Audio

AKA Reminisces About His Ex on His Latest Single ‘Sweet Fire,’ And It's Pure Flames

Can't even front, "Sweet Fire" is a potent pop record.

Just before 2017 ended, AKA tweeted to his more than 2 million followers that him and his bae Bonang Matheba were calling it quits.


On his new single, "Sweet Fire," Supa Mega seemingly seeks closure from the relationship. He bears his soul, reminiscing about how the relationship started, and talks about how he feels now that it has ended:

"I remember when I used to love you/ Now I'm finna burst your bubble/ All the bad bads gon sub you/ Every mami in the streets tryna cause trouble."


"Sweet Fire" sees the rapper return to his forays into pop, which he took a break from when he released "StarSigns" with Stogie T earlier this week.

While AKA's pop attempts have been hit-and-miss, with this single, he seems to have found his pop voice. "Sweet Fire" sounds like money.

The artists shows just enough vulnerability to make the song emotive, yet he sings with such verve, it becomes such a pleasing piece of music.

"Sweet Fire" is the first single to the artist's third studio album Touch My Blood. It's promising to be yet another gem in his impressible discography.

Listen to "Sweet Fire" below, and download it here.

Music

6 Samples From 'Éthiopiques' in Hip-Hop

A brief history of Ethio-jazz cultural exchange featuring songs by Nas & Damian Marley, K'naan, Madlib and more.

This article was originally published on OkayAfrica in March, 2017. We're republishing it here for our Crossroads series.

It's 2000 something. I'm holed up in my bedroom searching for samples to chop up on Fruity Loops. While deep into the free-market jungle of Amazon's suggested music section, I stumble across a compilation of Ethiopian music with faded pictures of nine guys jamming in white suit jackets. I press play on the 30 second sample.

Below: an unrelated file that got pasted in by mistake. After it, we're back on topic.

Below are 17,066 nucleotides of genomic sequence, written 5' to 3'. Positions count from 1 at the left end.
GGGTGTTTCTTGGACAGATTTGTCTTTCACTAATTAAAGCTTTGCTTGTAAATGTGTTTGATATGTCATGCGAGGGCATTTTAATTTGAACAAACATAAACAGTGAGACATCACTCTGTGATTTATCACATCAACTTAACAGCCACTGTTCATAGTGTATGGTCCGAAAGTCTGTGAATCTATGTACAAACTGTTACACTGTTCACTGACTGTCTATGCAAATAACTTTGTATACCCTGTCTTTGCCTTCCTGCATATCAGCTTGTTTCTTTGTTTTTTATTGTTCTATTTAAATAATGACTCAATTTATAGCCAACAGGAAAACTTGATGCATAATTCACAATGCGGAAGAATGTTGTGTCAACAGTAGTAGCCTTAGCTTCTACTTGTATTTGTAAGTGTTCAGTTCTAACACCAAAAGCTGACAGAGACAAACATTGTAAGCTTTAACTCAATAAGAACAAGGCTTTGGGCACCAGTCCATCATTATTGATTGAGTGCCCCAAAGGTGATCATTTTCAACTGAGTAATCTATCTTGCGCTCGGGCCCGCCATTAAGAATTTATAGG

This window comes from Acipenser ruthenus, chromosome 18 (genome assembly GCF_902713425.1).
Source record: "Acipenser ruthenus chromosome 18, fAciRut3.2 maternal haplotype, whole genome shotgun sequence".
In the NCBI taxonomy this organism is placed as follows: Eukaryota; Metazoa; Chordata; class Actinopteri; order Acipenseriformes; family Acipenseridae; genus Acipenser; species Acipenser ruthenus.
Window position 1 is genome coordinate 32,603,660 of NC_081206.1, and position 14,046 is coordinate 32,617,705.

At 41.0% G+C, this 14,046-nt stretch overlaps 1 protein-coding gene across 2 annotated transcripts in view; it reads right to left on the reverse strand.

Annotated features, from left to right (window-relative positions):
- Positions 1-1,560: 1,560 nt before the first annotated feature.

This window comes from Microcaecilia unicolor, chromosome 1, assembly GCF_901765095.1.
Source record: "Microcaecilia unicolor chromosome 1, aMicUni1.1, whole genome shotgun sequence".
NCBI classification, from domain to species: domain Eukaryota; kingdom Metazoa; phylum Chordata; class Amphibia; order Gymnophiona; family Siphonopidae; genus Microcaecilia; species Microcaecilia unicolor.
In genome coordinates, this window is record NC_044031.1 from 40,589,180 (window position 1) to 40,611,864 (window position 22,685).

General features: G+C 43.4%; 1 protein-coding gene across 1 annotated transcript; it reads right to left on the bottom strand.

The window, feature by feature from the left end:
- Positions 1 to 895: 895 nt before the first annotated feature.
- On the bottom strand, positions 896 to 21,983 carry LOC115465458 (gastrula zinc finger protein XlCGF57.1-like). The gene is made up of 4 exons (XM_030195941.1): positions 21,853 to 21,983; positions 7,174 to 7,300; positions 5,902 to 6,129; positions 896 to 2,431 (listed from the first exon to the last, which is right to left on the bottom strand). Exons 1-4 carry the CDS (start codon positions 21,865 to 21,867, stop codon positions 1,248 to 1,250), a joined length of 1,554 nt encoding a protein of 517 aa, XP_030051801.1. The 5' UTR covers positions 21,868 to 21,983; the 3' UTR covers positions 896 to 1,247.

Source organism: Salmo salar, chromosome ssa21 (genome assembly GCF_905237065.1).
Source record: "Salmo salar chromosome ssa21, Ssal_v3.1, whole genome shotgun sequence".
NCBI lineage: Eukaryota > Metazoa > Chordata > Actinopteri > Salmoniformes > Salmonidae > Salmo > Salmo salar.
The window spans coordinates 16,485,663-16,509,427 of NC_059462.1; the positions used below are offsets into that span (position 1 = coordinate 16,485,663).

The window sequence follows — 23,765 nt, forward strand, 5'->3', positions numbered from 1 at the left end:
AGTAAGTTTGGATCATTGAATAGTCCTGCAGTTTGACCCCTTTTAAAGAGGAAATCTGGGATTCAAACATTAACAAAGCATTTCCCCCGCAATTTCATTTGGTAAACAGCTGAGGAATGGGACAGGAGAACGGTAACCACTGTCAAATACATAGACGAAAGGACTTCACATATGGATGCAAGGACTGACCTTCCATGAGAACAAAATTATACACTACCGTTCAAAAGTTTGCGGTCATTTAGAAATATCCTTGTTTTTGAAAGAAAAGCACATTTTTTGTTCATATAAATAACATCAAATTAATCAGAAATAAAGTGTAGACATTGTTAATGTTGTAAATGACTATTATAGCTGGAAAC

My mind races with the opportunities these breakbeats offered a budding beat maker. Catchy organs, swinging horns, funky guitar riffs, soulful melodies and grainy and pained vocalists swoon over love lost and gained. Sung in my mother tongue—Amharic—this was a far cry from the corny synthesizer music of the 1990s that my parents played on Saturday mornings. I could actually sample this shit.

The next day, I burn a CD and pop it into my dad's car. His eyes light up when the first notes ooze out of the speakers. “Where did you get this?" He asks puzzlingly. “The internet," I respond smiling.

In the 1970s my dad was one of thousands of high school students in Addis Ababa protesting the monarchy. The protests eventually created instability which lead to a coup d'état. The monarchy was overthrown and a Marxist styled military junta composed of low ranking officers called the Derg came to power. The new regime subsequently banned music they deemed to be counter revolutionary. When the Derg came into power, Amha Eshete, a pioneering record producer and founder of Ahma Records, fled to the US and the master recordings of his label's tracks somehow ended up in a warehouse in Greece.

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